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RUSSIAN LIBRARY BURNS…

February 2, 2015 By Joseph P. Farrell

As I was scheduling this week's blogs yesterday, this article was sent to me by many of you, and it raises questions and our trademark "high octane speculations" if you're like me, for this one sends the "suspicion meter" into the red zone:

A Moscow library containing rare UN documents, ancient Slavic texts, and 14 million books is on fire

The first thing to note here is that this was a very extensive library of social sciences texts, founded in 1918 after the Bolshevik/Communist revolution, and hence, one may surmise contained a great deal of research and insight from the Soviet Union's always extensive research on propaganda techniques, psychological warfare, and social engineering. Indeed, its very name - the Institute of Scientific Information on Social Sciences - says it all. Note the contents of the library according to the article:

"According to RIA, the library was founded in 1918, and is home to more than 14 million books, including rare texts in ancient Slavic languages, as well as documents from the League of Nations, UNESCO, and parliamentary reports from countries including the US dating back as far as 1789 (links in Russian). One of Russia’s most important libraries, INION maintains a book exchange with 874 partners in 69 countries.(Emphasis added)

A library containing copies of things such as Hansard's, or the Congressional Record back to the founding of the American oligar....er...republic, not to mention League of Nations and presumably documents from the UN (besides UNESCO) would be a treasure trove for such research.

So far, the information about what caused the fire remains rather scanty, which permits, perhaps even begs, some high octane speculation.

With tensions currently being as high as they are between the Anglo-American elites and Russia, one has to entertain the possibility that this might have been some sort of covert operation by the West, one designed to reach into the heart of the "beast," Moscow, and send a clear message. The choice of such a target would be, from this point of view, logical, for a library, not open at night, would be a target of choice if one were seeking to minimize human casualties, and a library such as INON a choice target, simply for the information contained. In short, if one wanted to minimize human casualties while striking a serious blow and sending a message, it would seem to be the ideal sort of target. And with Russia sending nuclear bombers into the English Channel in recent days(see today's tidbit), such a move would seem to fit the tit-for-tat maneuvers between Russia and the West that some are calling the New Cold War. A move such as we are speculating and hypothesizing, would be consistent as well with the West's favored method of dealing with target nations in the last decade and a half: covert warfare and operations, and "color revolutions" to install vassal puppet governments.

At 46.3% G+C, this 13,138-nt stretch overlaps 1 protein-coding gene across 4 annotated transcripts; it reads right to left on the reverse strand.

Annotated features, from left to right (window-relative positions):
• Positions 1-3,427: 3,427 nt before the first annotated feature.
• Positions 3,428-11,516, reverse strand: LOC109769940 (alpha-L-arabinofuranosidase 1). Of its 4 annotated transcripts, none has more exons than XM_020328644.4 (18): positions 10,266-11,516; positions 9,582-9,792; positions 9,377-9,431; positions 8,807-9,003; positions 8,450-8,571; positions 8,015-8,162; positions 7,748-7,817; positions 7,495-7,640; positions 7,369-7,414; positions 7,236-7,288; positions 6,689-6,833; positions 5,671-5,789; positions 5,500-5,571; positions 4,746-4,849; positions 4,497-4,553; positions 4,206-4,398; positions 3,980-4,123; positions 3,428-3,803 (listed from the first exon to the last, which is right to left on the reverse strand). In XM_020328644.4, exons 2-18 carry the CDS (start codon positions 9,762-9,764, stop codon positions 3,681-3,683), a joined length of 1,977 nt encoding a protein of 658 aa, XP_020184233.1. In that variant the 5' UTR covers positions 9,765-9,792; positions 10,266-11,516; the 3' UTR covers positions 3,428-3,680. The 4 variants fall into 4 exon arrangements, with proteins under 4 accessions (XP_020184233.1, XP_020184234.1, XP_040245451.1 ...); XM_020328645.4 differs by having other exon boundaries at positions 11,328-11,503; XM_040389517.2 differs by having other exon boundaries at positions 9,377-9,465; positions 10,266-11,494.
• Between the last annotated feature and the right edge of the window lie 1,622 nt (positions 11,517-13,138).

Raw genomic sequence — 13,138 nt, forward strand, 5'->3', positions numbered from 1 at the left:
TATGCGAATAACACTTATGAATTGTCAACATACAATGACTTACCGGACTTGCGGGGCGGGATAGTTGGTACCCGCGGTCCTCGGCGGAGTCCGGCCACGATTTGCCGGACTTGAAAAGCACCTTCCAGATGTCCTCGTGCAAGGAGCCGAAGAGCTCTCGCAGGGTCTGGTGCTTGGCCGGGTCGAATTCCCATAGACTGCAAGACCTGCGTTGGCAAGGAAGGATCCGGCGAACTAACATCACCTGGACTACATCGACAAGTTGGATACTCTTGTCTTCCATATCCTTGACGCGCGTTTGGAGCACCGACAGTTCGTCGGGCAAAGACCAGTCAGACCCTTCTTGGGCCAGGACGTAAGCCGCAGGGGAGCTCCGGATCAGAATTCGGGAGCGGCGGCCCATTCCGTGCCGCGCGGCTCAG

The strategy is, however, not without its risks, as one can imagine. And thus far, information from Russia about what actually started the fire is not yet forthcoming in any detail. So time alone will tell if this high octane speculation has any merit. But if there should be the slightest whiff of Russian allegations that it suspects a Western covert operation, and should any evidence be prima facie convincing, then one may expect my oft-reiterated warning that two can play the covert operations game to come home to roost, both in Europe, and perhaps in North America as well. After all, the West is not the only geopolitical power bloc that has the resources to indulge in state-sponsored acts of terrorism. The Soviet Union had its own considerable connections into that world, and while Russia has been "behaving' in this respect in the last two and a half decades, this is not to say that those connections were allowed to wither away.

Time, as they say, will tell.

See you on the flip side...